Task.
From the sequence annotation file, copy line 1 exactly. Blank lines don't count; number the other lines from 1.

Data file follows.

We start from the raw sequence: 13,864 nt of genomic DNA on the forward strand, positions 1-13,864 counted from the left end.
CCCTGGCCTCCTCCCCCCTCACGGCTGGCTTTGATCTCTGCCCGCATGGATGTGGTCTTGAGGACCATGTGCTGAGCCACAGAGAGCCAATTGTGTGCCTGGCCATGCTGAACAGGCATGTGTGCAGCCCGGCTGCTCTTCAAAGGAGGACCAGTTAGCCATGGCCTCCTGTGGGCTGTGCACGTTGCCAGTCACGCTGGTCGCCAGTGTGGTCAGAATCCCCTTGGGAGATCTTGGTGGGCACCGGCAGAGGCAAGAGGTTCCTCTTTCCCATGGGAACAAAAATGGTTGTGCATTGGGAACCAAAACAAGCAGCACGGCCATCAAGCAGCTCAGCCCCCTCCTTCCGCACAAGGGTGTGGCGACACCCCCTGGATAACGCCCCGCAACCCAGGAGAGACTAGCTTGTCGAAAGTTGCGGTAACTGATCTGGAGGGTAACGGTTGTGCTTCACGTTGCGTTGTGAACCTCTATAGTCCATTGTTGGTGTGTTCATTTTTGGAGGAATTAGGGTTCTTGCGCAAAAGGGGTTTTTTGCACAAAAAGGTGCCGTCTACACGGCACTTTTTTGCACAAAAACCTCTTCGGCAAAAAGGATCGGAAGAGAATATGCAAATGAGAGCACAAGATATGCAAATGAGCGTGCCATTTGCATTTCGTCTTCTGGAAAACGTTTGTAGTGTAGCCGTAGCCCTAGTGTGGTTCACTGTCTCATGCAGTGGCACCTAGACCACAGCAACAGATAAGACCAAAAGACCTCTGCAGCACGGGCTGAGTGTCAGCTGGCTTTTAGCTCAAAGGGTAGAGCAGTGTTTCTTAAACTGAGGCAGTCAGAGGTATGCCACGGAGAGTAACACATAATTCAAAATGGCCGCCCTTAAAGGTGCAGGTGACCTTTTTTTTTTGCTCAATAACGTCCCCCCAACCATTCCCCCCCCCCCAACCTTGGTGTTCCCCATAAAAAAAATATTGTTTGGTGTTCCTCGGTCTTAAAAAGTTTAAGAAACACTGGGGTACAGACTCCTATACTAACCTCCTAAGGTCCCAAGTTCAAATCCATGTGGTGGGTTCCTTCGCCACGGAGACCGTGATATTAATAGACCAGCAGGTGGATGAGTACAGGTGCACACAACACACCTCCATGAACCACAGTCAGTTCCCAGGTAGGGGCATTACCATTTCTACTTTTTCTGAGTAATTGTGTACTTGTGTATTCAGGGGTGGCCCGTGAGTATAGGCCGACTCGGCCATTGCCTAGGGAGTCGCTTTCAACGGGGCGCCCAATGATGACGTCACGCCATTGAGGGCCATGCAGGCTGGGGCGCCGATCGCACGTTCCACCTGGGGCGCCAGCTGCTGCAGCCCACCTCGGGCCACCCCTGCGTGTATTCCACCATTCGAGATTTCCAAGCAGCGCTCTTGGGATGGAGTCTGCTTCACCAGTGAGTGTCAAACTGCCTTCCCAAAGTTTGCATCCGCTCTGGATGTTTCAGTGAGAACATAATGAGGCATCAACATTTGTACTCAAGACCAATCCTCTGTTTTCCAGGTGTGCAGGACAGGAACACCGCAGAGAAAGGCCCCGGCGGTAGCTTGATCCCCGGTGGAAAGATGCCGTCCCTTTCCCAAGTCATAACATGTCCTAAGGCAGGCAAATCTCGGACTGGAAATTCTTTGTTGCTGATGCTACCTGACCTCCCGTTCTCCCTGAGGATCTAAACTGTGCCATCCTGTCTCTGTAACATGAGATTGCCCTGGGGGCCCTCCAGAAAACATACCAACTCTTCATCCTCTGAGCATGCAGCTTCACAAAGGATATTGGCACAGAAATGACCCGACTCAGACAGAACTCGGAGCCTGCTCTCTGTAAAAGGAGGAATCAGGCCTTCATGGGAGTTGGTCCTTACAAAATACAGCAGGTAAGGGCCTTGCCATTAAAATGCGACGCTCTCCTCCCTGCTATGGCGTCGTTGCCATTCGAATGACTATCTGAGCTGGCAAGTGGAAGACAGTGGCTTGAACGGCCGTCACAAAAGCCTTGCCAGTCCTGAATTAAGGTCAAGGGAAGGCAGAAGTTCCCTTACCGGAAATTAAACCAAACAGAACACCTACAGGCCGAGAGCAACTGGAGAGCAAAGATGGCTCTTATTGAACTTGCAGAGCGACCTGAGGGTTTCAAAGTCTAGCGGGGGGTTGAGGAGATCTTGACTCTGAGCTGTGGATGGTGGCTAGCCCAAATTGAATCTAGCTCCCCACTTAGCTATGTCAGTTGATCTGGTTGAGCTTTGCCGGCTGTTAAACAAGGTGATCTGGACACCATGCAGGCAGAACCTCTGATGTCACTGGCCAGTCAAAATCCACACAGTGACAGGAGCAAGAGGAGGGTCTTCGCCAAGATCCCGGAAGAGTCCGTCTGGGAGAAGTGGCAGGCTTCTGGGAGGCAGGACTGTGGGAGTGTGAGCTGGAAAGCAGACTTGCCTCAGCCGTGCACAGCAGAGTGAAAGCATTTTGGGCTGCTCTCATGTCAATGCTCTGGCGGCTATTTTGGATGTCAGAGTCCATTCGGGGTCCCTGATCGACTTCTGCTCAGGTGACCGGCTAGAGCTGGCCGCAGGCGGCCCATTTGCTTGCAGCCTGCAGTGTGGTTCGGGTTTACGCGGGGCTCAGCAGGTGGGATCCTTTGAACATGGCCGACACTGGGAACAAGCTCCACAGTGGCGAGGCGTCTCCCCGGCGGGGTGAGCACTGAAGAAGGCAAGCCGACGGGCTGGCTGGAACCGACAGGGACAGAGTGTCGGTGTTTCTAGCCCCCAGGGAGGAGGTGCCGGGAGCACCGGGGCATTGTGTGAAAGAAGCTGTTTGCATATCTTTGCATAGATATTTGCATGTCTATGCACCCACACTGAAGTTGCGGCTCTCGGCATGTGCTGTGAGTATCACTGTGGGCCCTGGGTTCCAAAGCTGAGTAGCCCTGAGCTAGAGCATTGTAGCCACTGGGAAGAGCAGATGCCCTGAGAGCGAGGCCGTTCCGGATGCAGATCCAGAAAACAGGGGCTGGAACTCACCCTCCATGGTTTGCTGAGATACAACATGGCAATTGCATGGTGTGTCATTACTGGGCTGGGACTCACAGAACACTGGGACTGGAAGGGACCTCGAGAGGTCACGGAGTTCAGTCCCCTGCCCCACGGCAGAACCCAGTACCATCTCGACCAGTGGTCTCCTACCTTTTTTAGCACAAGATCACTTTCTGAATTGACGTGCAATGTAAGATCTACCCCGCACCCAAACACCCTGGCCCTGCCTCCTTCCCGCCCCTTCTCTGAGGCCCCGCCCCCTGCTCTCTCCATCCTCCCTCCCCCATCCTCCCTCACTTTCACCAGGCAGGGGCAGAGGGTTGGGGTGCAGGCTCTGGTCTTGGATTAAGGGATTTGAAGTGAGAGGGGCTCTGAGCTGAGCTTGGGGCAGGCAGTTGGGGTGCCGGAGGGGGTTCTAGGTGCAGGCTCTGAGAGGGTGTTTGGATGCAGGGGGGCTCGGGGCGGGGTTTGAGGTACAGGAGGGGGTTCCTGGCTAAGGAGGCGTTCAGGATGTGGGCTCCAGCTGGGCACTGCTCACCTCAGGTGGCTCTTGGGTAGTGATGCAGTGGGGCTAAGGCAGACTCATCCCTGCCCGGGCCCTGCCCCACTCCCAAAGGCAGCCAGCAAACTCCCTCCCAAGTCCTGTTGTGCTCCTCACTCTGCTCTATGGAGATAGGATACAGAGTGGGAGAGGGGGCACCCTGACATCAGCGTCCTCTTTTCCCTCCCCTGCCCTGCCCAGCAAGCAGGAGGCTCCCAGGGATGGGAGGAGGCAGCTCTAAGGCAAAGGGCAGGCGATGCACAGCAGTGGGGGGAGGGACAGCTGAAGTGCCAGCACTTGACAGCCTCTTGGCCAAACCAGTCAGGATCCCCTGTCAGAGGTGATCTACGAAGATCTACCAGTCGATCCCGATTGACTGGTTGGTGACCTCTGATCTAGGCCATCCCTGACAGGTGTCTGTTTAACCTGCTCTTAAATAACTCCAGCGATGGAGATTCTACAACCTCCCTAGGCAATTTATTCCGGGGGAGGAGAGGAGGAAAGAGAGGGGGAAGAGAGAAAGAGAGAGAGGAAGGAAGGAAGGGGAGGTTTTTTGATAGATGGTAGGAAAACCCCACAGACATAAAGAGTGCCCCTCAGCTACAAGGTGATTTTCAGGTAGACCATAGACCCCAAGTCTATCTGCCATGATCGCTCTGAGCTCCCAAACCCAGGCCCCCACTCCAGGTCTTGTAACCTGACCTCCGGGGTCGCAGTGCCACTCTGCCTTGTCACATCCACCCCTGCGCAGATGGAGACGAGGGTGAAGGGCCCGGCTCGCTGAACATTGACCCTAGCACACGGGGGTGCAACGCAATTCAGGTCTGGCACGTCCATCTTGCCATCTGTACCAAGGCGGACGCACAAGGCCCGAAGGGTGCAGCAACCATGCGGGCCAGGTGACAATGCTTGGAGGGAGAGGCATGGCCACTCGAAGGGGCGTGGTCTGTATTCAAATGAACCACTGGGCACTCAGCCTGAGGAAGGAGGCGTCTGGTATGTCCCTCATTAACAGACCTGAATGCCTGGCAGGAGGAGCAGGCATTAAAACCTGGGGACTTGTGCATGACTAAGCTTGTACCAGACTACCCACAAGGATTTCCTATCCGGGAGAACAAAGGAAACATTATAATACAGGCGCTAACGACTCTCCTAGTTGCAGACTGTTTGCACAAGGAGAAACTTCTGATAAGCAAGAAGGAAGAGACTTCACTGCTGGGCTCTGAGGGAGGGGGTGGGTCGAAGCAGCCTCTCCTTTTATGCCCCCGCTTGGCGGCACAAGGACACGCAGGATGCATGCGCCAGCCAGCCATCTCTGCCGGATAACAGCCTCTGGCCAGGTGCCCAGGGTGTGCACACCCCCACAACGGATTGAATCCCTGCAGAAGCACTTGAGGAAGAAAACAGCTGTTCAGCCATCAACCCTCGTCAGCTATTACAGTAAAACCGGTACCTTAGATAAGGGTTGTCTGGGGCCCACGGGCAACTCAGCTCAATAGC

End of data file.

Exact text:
We start from the raw sequence: 13,864 nt of genomic DNA on the forward strand, positions 1-13,864 counted from the left end.